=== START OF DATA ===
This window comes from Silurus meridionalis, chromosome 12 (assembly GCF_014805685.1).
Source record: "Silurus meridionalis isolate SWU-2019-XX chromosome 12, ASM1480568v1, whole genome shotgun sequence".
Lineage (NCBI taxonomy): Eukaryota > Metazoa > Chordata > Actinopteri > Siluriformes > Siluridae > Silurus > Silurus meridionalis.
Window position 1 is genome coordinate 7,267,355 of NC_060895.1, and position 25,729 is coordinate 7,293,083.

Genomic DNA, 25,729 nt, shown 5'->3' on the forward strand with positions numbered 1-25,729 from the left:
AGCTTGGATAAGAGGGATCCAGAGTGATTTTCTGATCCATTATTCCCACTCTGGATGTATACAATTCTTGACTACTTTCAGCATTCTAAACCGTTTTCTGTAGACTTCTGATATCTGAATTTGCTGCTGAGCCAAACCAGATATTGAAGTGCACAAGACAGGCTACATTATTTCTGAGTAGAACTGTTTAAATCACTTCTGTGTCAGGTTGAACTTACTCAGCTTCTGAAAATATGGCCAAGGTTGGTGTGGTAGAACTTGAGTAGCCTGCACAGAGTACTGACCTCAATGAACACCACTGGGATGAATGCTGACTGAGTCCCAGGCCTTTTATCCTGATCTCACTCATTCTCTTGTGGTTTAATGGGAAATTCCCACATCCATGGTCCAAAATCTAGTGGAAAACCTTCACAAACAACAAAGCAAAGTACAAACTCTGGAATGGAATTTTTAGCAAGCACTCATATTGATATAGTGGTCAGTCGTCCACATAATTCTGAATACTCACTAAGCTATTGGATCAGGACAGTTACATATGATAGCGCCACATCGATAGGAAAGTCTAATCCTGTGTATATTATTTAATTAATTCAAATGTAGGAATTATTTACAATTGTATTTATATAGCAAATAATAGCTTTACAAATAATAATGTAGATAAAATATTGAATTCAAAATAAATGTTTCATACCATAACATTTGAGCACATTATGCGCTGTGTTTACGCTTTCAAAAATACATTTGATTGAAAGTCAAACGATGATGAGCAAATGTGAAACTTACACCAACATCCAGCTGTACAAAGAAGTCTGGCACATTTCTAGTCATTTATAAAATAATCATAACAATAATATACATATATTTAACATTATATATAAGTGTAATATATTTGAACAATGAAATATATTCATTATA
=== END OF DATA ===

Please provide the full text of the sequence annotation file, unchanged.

This window comes from Silurus meridionalis, chromosome 12 (assembly GCF_014805685.1).
Source record: "Silurus meridionalis isolate SWU-2019-XX chromosome 12, ASM1480568v1, whole genome shotgun sequence".
Lineage (NCBI taxonomy): Eukaryota > Metazoa > Chordata > Actinopteri > Siluriformes > Siluridae > Silurus > Silurus meridionalis.
Window position 1 is genome coordinate 7,267,355 of NC_060895.1, and position 25,729 is coordinate 7,293,083.

Genomic DNA, 25,729 nt, shown 5'->3' on the forward strand with positions numbered 1-25,729 from the left:
AGCTTGGATAAGAGGGATCCAGAGTGATTTTCTGATCCATTATTCCCACTCTGGATGTATACAATTCTTGACTACTTTCAGCATTCTAAACCGTTTTCTGTAGACTTCTGATATCTGAATTTGCTGCTGAGCCAAACCAGATATTGAAGTGCACAAGACAGGCTACATTATTTCTGAGTAGAACTGTTTAAATCACTTCTGTGTCAGGTTGAACTTACTCAGCTTCTGAAAATATGGCCAAGGTTGGTGTGGTAGAACTTGAGTAGCCTGCACAGAGTACTGACCTCAATGAACACCACTGGGATGAATGCTGACTGAGTCCCAGGCCTTTTATCCTGATCTCACTCATTCTCTTGTGGTTTAATGGGAAATTCCCACATCCATGGTCCAAAATCTAGTGGAAAACCTTCACAAACAACAAAGCAAAGTACAAACTCTGGAATGGAATTTTTAGCAAGCACTCATATTGATATAGTGGTCAGTCGTCCACATAATTCTGAATACTCACTAAGCTATTGGATCAGGACAGTTACATATGATAGCGCCACATCGATAGGAAAGTCTAATCCTGTGTATATTATTTAATTAATTCAAATGTAGGAATTATTTACAATTGTATTTATATAGCAAATAATAGCTTTACAAATAATAATGTAGATAAAATATTGAATTCAAAATAAATGTTTCATACCATAACATTTGAGCACATTATGCGCTGTGTTTACGCTTTCAAAAATACATTTGATTGAAAGTCAAACGATGATGAGCAAATGTGAAACTTACACCAACATCCAGCTGTACAAAGAAGTCTGGCACATTTCTAGTCATTTATAAAATAATCATAACAATAATATACATATATTTAACATTATATATAAGTGTAATATATTTGAACAATGAAATATATTCATTATA